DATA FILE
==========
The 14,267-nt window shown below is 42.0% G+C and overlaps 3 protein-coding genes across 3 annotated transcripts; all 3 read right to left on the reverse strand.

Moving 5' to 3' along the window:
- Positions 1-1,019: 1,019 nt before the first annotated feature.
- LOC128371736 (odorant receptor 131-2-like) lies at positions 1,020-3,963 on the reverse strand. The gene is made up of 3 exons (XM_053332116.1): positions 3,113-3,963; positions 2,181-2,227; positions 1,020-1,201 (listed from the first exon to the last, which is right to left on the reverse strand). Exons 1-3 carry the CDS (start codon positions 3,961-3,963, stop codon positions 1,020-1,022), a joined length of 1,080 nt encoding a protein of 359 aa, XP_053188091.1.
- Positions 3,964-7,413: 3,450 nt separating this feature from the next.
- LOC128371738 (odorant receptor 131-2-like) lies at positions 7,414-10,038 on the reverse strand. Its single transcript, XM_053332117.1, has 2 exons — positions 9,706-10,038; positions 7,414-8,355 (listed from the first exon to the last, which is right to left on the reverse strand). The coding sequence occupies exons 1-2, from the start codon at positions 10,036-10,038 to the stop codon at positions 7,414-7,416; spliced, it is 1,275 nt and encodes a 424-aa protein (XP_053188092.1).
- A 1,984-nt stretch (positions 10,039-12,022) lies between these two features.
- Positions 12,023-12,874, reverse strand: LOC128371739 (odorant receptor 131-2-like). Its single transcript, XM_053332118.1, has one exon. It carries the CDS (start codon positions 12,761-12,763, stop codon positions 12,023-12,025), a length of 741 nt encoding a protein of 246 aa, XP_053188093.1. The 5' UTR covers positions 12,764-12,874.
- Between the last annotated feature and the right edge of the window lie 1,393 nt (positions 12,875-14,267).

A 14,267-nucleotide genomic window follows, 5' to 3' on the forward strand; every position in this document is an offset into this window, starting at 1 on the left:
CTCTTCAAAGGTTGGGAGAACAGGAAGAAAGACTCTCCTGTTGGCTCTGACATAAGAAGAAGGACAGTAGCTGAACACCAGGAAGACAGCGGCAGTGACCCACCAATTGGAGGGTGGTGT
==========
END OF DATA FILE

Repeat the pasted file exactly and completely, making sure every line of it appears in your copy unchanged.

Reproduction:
The 14,267-nt window shown below is 42.0% G+C and overlaps 3 protein-coding genes across 3 annotated transcripts; all 3 read right to left on the reverse strand.

Moving 5' to 3' along the window:
- Positions 1-1,019: 1,019 nt before the first annotated feature.
- LOC128371736 (odorant receptor 131-2-like) lies at positions 1,020-3,963 on the reverse strand. The gene is made up of 3 exons (XM_053332116.1): positions 3,113-3,963; positions 2,181-2,227; positions 1,020-1,201 (listed from the first exon to the last, which is right to left on the reverse strand). Exons 1-3 carry the CDS (start codon positions 3,961-3,963, stop codon positions 1,020-1,022), a joined length of 1,080 nt encoding a protein of 359 aa, XP_053188091.1.
- Positions 3,964-7,413: 3,450 nt separating this feature from the next.
- LOC128371738 (odorant receptor 131-2-like) lies at positions 7,414-10,038 on the reverse strand. Its single transcript, XM_053332117.1, has 2 exons — positions 9,706-10,038; positions 7,414-8,355 (listed from the first exon to the last, which is right to left on the reverse strand). The coding sequence occupies exons 1-2, from the start codon at positions 10,036-10,038 to the stop codon at positions 7,414-7,416; spliced, it is 1,275 nt and encodes a 424-aa protein (XP_053188092.1).
- A 1,984-nt stretch (positions 10,039-12,022) lies between these two features.
- Positions 12,023-12,874, reverse strand: LOC128371739 (odorant receptor 131-2-like). Its single transcript, XM_053332118.1, has one exon. It carries the CDS (start codon positions 12,761-12,763, stop codon positions 12,023-12,025), a length of 741 nt encoding a protein of 246 aa, XP_053188093.1. The 5' UTR covers positions 12,764-12,874.
- Between the last annotated feature and the right edge of the window lie 1,393 nt (positions 12,875-14,267).

A 14,267-nucleotide genomic window follows, 5' to 3' on the forward strand; every position in this document is an offset into this window, starting at 1 on the left:
CTCTTCAAAGGTTGGGAGAACAGGAAGAAAGACTCTCCTGTTGGCTCTGACATAAGAAGAAGGACAGTAGCTGAACACCAGGAAGACAGCGGCAGTGACCCACCAATTGGAGGGTGGTGT